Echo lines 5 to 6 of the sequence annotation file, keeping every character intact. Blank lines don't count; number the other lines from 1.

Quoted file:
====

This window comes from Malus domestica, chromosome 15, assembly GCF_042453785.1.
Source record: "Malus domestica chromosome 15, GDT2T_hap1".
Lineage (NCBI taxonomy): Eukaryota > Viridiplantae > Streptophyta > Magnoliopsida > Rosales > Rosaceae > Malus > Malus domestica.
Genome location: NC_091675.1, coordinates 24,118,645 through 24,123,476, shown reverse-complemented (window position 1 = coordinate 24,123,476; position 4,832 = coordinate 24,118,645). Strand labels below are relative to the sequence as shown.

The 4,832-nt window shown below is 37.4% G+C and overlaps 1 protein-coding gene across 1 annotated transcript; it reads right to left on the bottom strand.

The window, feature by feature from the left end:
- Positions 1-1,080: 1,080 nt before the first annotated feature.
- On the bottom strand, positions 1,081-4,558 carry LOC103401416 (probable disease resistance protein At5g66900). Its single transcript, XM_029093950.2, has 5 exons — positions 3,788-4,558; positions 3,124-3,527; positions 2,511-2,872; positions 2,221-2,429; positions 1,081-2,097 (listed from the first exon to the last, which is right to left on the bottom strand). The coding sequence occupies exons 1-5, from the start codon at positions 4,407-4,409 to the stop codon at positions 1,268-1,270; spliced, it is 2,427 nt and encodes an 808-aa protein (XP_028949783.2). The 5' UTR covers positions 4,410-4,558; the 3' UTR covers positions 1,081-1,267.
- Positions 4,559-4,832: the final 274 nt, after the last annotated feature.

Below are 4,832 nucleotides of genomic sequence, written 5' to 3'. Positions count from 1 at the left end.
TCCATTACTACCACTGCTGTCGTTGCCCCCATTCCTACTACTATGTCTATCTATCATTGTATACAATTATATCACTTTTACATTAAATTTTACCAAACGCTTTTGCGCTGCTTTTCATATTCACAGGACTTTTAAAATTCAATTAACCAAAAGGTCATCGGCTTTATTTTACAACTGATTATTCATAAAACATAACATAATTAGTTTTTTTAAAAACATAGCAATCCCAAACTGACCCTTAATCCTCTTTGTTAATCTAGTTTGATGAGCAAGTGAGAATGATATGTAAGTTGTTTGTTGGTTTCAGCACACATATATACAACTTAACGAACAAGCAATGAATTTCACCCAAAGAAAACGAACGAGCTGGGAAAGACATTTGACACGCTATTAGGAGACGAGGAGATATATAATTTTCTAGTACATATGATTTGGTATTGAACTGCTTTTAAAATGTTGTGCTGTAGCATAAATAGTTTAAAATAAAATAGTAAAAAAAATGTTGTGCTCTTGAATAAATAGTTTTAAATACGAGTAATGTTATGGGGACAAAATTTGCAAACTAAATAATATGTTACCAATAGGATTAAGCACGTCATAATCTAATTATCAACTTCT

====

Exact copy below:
The 4,832-nt window shown below is 37.4% G+C and overlaps 1 protein-coding gene across 1 annotated transcript; it reads right to left on the bottom strand.

The window, feature by feature from the left end: